6. Capped Borehole a
Capped Borehole (No.6) can be found in the centre of a Bronze Age hut circle settlement containing 11 huts within a D-shaped enclosure. The iron capped borehole is 0.4m high on a concrete base of 0.4m diameter.
6. Capped Borehole b
Capped Borehole (No. 6) can be found at SX57635 71469
7. Cairn and Long Stone Row c
Various views of the single (short) and long (double) stone rows.
6A. Capped Borehole a
Capped Borehole (No. 6A) is one of four surrounding the Bronze Age settlement and is close to Hart Tor Brook and the former Keaglesborough Leat.
6A. Capped Borehole b
Capped Borehole (No. 6A) can be found at SX57584 71492
7. Cairn and Long Stone Row d
The double (long) stone row extends in the west to near the Meavy. It has been disturbed by the tinners (a leat crosses the row half way down). The row was surveyed and recorded by R.N. Worth (circa 1891) and R.H. Worth (circa 1946). It is recorded as having around 90 stones along it 126 metres length. Another great loss had the dam / reservoir been built.
6B. Capped Borehole a
Capped Borehole (No. 6B) is located at the north east edge of the Bronze Age settlement.
6B. Capped Borehole b
Capped Borehole (No. 6B) is located at SX57673 71507
13. Cairn
A less conspicuous cairn in the area is located to the east of Capped Borehole (No. 3). According to Jeremy Butler (Dartmoor Atlas of Antiquities: Volume Three – The South-West, 59, 207, Map 46, Figure 46.5) the cairn has a diameter of SX57567165 “9.0 metres and is 0.8 metres high. A prominent cairn retains a good shape but has not escaped plundering in the centre”. Another potential casualty of the dam / reservoir.
7. Capped Borehole a
Capped Borehole (No.7) is located just to the south of the Bronze Age settlement. It would seem that the geologists may have originally had only 8 boreholes (Nos 1-8) but an additional four were made, surrounding the antiquity. These are labelled 6A, 6B, 7A and 7B on the original survey.
7. Capped Borehole b
Capped Borehole (No. 7) is located at SX57648 71381.
2. Flooded Valley b
View from the southernmost capped borehole looking across the (approx) line of capped boreholes towards Black Tor. The extent of the flooded valley is shown for illustration.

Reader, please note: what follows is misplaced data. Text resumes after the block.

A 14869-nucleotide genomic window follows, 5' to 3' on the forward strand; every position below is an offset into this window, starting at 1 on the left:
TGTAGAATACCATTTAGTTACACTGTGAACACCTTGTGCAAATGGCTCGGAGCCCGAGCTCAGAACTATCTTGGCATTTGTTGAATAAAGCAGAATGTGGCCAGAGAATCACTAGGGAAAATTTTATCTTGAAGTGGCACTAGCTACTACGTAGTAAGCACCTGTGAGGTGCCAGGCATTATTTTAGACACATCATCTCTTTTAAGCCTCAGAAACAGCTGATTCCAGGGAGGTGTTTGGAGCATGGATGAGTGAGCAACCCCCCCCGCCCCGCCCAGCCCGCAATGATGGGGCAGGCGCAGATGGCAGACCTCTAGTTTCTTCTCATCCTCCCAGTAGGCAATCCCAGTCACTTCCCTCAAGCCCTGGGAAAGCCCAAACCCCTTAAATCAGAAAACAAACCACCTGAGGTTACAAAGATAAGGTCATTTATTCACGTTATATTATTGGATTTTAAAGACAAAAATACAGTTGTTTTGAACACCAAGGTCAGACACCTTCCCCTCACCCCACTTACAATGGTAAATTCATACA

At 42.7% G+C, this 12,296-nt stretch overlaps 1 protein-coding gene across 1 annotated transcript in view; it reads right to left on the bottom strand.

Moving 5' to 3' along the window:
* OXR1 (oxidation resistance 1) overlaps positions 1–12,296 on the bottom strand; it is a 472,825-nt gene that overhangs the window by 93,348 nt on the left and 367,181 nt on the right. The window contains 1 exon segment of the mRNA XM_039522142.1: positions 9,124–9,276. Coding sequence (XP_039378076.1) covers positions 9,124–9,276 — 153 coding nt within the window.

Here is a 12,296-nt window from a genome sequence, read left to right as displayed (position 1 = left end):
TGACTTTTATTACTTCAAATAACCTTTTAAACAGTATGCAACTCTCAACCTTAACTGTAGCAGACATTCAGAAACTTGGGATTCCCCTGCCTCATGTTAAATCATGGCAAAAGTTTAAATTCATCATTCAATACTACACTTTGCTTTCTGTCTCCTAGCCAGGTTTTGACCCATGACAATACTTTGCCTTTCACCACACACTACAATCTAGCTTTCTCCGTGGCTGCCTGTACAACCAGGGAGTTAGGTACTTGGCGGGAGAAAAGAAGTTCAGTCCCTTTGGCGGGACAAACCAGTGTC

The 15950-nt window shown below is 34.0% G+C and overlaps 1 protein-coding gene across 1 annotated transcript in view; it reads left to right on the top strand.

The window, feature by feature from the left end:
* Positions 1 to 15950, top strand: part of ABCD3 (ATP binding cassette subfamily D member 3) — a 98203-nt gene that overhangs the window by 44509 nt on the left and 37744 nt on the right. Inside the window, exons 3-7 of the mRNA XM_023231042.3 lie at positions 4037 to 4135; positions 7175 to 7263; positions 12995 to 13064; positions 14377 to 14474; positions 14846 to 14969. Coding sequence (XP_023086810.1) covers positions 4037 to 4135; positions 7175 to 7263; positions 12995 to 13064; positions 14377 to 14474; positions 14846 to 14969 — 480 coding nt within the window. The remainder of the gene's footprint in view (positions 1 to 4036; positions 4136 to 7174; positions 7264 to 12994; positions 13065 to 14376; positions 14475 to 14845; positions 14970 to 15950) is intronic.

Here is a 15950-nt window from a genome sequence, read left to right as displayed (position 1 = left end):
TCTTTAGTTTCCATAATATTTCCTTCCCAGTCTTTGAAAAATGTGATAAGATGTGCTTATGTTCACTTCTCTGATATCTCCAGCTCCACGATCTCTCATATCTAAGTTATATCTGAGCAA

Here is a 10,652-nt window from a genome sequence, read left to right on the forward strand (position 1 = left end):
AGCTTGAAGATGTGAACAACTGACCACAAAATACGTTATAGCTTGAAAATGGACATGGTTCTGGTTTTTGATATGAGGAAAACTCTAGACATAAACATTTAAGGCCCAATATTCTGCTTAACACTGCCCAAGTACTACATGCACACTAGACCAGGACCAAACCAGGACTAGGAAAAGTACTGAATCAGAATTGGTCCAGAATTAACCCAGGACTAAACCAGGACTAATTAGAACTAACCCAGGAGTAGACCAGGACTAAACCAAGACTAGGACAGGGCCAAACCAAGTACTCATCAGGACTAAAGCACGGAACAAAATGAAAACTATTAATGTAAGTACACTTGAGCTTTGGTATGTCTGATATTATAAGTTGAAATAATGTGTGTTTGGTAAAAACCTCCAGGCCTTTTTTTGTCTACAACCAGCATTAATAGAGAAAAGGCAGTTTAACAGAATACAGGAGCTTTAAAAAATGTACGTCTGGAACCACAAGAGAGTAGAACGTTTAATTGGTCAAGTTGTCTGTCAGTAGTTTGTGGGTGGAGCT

7A. Capped Borehole a
Capped Borehole (No. 7A) to the south west of the Bronze Age settlement boundary.
7A. Capped Borehole b
Capped Borehole (No. 7A) is located at SX57595 71419
2. Flooded Valley c
Another approximation of the flooded valley. North Hessary mast and Princetown shown in the distance.
7B. Capped Borehole a
Capped Borehole (No. 7B) is located at the south east side of the Bronze Age settlement.
7B. Capped Borehole b
Capped Borehole (No. 7B) is located at SX57687 71431
2. Flooded Valley d
A view of what the Hart Tor flooded valley would have looked like. Hart Tor would have been on a “peninsula”. South Hessary Tor can be seen in the distance.
8. Capped Borehole a
The twelfth and final Capped Borehole (No. 8) looking across the Hart Tor Brook and Meavy Valleys.
8. Capped Borehole b
Capped Borehole (No. 8) is located at SX57655 71336.
12. Hut Circles a
Several of the Bronze Age Huts on the north east side of the settlement. Capped borehole (No. 6A) can just be seen in the photograph. All the (11) huts were excavated in 1896 by the Dartmoor Exploration Committee and there was a subsequent report by Rev. Sabine Baring Gould (Third Report of the Dartmoor Exploration Committee – DEC). This would have been after the borehole survey, so the “DEC” would have seen the iron caps. Amongst items found were: charcoal, cooking stones, cooking holes, pottery, a flint scraper, some flint fragments and a muller (a stone used for grinding).

Part 3: Water augmentation of Devonport Leat